Warner Brothers Records (9 47584-2)
Release Date: December 21, 1999
Conducted by Thomas Newman
Music from this album has been used in 2 trailer(s). Click to view which ones!
Average Rating: 4 stars (1 user)
|3.||The Two Dead Girls|
|4.||The Mouse On The Mile|
|8.||Cheek To Cheek|
|11.||Scared Of The Dark|
|15.||The Bad Death of Eduard Delacroix|
|18.||Red Over Green|
|19.||I Can't Give You Anything But Love|
|20.||That's The Deal|
|22.||An Offense To The Heart|
|23.||Morphine & Cola|
|25.||Danger Of Hell|
|26.||Done Tom Turkey|
|27.||Did You Ever See A Dream Walking|
|30.||Shine My Knob|
|32.||Coffey On The Mile|
|35.||Now Long Gone|
|37.||The Green Mile|
|Track lengths not available for this album. If you have track length/time information for this album, please e-mail it to us at firstname.lastname@example.org and we will add it to the database.|
|by Dan Goldwasser
on June 23rd, 2001
Thomas Newman did quite well for himself in 1999. Not only did he write an amazing score for American Beauty (and got himself a Golden Globe nomination as well), but he also wrote a score for Frank Darabont's highly anticipated follow-up to The Shawshank Redemption: The Green Mile. This three-hour long film focuses on the experiences that prison guard Paul Edgecomb (Tom Hanks) has on death row when John Coffey (Michael Clarke Duncan) becomes an inmate. A rather well done dramatic film, it was a shame to have been more or less ignored on the "award" front. But the score that Thomas Newman wrote is certainly worth mentioning.
Newman's score immediately places us in the South - "Monstrous Big" makes good use of piano, guitar, Jews Harp, and full orchestra to provide a sense of placement and drama. There are plenty of styles that Newman chose to use in this score. In "The Mouse On The Mile", the entire piece is performed in pizzicato, and accentuated with some vibes that echo a bit of his work on American Beauty. Similarly, in "Billy-Be-Frigged" and "Wild Bill", there are some great uses of guitar and other plucked strings. "Cigar Box" starts off with an atmospheric whistling that shows up a few times in the score, but also made a poignant appearance in American Beauty. This particular cue, however, progresses into a nice flute and piano piece with soft strings backing it up. Thomas Newman is at his best with cues like this.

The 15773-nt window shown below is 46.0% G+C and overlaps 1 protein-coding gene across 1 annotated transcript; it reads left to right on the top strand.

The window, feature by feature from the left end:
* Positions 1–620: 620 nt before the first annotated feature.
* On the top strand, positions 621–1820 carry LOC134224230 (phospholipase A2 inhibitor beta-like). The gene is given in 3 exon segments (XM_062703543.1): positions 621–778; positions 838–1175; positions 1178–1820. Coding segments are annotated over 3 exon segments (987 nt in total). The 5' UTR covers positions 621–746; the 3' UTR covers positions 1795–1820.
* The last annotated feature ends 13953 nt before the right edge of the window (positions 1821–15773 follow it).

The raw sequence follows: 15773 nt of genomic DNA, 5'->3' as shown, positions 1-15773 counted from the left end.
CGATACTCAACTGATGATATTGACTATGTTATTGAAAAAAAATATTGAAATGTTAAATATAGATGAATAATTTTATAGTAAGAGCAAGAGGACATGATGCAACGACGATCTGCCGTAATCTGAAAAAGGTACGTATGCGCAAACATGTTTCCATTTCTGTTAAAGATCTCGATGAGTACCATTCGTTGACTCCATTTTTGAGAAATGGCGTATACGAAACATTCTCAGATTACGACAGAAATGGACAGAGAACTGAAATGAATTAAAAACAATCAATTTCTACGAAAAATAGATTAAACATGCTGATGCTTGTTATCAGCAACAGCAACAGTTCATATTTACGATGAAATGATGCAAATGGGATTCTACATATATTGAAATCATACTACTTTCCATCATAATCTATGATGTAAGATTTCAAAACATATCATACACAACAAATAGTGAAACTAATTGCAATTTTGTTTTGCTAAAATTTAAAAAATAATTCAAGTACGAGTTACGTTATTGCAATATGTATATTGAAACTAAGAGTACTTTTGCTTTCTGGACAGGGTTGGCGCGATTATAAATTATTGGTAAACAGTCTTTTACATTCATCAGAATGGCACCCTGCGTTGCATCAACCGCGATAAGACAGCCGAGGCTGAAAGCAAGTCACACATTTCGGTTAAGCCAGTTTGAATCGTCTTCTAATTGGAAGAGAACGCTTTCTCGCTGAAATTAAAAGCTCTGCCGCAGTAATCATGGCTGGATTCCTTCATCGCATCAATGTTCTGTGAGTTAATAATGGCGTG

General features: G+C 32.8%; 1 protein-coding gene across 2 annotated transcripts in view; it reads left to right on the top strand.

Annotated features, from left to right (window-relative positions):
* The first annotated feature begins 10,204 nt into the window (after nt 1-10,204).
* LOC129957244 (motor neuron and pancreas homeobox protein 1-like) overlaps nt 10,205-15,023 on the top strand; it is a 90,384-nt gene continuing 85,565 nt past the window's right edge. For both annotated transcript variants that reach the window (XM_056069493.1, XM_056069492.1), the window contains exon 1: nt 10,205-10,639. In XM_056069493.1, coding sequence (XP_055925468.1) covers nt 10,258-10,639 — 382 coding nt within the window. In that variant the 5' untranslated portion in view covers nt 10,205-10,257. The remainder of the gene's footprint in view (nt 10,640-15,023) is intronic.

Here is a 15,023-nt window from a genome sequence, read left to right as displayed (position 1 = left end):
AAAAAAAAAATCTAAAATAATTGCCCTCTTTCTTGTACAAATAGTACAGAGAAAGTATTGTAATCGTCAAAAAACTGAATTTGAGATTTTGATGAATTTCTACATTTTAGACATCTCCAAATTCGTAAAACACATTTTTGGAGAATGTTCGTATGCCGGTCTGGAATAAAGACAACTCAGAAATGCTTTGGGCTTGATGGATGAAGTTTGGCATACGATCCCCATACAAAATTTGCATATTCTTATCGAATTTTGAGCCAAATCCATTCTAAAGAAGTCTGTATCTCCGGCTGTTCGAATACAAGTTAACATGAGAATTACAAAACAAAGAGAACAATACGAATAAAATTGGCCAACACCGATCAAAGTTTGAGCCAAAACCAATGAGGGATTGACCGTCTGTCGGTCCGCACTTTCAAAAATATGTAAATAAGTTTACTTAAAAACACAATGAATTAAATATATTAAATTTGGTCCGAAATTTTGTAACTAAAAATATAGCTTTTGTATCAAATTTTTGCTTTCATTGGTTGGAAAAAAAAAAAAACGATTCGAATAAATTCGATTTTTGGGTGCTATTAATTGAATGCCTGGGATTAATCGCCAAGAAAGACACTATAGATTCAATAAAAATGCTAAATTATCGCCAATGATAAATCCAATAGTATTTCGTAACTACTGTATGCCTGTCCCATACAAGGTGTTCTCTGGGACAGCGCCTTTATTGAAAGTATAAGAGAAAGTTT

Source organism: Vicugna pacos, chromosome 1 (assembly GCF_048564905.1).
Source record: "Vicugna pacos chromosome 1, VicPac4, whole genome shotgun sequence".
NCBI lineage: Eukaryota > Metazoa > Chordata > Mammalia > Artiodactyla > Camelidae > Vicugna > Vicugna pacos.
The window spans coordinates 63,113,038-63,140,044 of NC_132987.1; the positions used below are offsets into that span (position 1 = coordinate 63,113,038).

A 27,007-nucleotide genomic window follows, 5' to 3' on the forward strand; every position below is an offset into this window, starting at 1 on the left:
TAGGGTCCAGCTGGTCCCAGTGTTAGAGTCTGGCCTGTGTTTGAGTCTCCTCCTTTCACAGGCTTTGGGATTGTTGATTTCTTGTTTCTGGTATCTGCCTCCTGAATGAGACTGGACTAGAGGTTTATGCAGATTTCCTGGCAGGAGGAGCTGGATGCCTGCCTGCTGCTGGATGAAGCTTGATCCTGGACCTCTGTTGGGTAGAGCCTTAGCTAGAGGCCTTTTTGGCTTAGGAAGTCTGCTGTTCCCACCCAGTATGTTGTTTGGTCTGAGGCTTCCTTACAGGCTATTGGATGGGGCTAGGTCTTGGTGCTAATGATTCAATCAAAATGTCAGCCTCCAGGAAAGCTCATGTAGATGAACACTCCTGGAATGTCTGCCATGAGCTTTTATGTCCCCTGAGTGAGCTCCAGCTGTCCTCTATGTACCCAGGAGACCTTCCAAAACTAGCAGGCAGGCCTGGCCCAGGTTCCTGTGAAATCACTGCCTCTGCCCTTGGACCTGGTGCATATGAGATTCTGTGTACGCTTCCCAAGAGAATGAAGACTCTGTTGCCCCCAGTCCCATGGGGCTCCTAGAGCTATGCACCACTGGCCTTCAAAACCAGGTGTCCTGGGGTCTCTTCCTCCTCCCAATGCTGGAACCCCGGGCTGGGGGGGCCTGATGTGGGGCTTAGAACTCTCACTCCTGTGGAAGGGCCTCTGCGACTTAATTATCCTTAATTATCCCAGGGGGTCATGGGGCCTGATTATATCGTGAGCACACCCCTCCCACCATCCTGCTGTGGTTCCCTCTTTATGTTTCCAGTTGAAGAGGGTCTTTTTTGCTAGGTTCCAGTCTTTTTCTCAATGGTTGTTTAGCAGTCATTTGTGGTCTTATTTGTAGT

One of the more horrific moments in the film was "The Bad Death of Eduard Delacroix". Disturbing, to say the least, not just because it portrayed a man being electrocuted in an incorrect and inhumane way, but also because it went on for much longer than I would have thought they ever would have let it go on. This nearly 4-minute long sequence is underscored by some rather bombastic percussive and darkly orchestral music. It most certainly feels out of place when compared to the rest of the score, but does an exceptional job of getting the heart racing - especially if you have seen the film. Unlike that cue, however, "Briar Ridge" provides a modicum of tension while retaining the flow and orchestration of the rest of the dramatic cues.
The last cue on the album, "The Green Mile", is a rather emotional recap of the main themes in the film, and is a very apropos way to end the album (I also believe that these might have been placed over the end credits). There are a few songs on this album that showed up in the film, including "Cheek to Cheek", "Old Alabama", "Did You Ever See A Dream Walking", and others. It helps to place the film in the 1930's, and breaks the score up into listenable sections without being intrusive.
Thomas Newman might not get any awards for his work on The Green Mile, it stands out as one of the better scores of 1999, and one of the better ones Newman has done lately. Released through Warner Sunset/Warner Bros. Records, this album runs a hearty 74 minutes, and should find a home in your CD collection just above The Shawshank Redemption, and below American Beauty.
Enter your e-mail address to receive weekly soundtrack and film score news:
If any information appears to be missing from this page, contact us and let us know!
Released: August 18, 2008